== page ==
1

There is a strikingly unusual translation in The Artscroll Selichos Siddur1.

In several translations I have seen over the years, the last words of "Ashamnu", "תָּעִינוּ, תִּיעְתָּעְנוּ" are translated as2:

... we have gone astray, we have led others astray.

But the Artscroll Selichot siddur translates them as:

... we have strayed; You have let us go astray.

(Images of these translations in their original respective volumes are provided in this PDF.)

What might be the grammatical rationale or the theological philosophy behind the Artscroll translation? How do they differ from those of behind the more typical choice?

Update: Artscroll replied to the above question (that I sent them) as follows:

"There are different ways to translate the word, and it is simply inaccurate to characterize our translation as "so far from the plain meaning," especially since our translation follows numerous commentators and poskim.

Offhand, I would cite the Chayei Adam (end of 243:1) who explains the meaning of תעתענו as: תעתענו ר"ל שהנחת אותנו על בחירתנו להיות תועים.

Again we appreciate your giving us the opportunity to clarify this and wish you and yours a kesivah vachasimah tovah."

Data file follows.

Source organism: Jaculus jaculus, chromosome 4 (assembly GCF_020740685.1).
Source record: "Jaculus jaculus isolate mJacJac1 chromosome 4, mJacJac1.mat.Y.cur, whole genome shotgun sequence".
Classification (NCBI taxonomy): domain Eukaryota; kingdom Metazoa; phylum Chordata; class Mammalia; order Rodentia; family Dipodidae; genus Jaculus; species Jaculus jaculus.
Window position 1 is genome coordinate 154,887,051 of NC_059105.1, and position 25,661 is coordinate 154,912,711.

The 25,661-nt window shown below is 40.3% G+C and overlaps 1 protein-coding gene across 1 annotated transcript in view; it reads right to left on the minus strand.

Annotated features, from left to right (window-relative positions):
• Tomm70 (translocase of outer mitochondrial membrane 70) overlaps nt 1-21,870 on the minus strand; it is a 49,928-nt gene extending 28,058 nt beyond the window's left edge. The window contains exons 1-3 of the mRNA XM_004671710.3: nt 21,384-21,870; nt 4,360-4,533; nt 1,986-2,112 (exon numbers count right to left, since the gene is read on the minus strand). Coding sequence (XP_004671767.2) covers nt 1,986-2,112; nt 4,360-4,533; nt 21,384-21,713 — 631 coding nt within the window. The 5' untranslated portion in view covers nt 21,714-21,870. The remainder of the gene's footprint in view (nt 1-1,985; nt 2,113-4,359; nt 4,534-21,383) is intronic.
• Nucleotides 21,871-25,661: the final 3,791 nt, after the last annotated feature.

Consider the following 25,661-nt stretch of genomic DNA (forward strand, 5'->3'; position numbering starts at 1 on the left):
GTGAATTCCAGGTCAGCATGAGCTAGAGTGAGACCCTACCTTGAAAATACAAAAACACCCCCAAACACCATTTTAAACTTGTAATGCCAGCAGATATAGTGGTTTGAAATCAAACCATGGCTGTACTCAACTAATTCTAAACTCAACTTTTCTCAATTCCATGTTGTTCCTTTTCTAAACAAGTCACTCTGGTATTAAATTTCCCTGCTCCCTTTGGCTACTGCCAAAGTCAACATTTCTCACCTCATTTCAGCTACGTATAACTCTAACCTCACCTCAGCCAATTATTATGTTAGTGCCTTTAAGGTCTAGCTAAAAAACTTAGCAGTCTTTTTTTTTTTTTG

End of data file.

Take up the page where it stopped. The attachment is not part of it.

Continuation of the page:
Any thoughts?


1. Translated by Yaakov Lavon, Mesorah Publications, 1992.

2. As exemplified here by The Authorised Selichot for the Whole Year, translated by Rev. Abraham Rosenfeld, Judaica Press, 1984.

  • Presumably Artscroll was bothered by the implication that God leads us astray. Therefore they rendered it "allow to go astray". – mevaqesh Sep 27 '16 at 3:39
  • @mevaqesh The alternative translation presented does not make such an implication. – Isaac Moses Sep 27 '16 at 14:58
  • @IsaacMoses I was answering the first part What might be the grammatical rationale or the theological philosophy behind the Artscroll translation, not the second part How do they differ from those of behind the more typical choice? It seems presumable that once they understood that that the subject of the word is God, that they would introduce the element of passivity rather than the implies activity on his part. This is the only theological issue I can think of that was likely a driving force in the translation. – mevaqesh Sep 27 '16 at 16:13
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    @mevaqesh fair enough. – Isaac Moses Sep 27 '16 at 16:14

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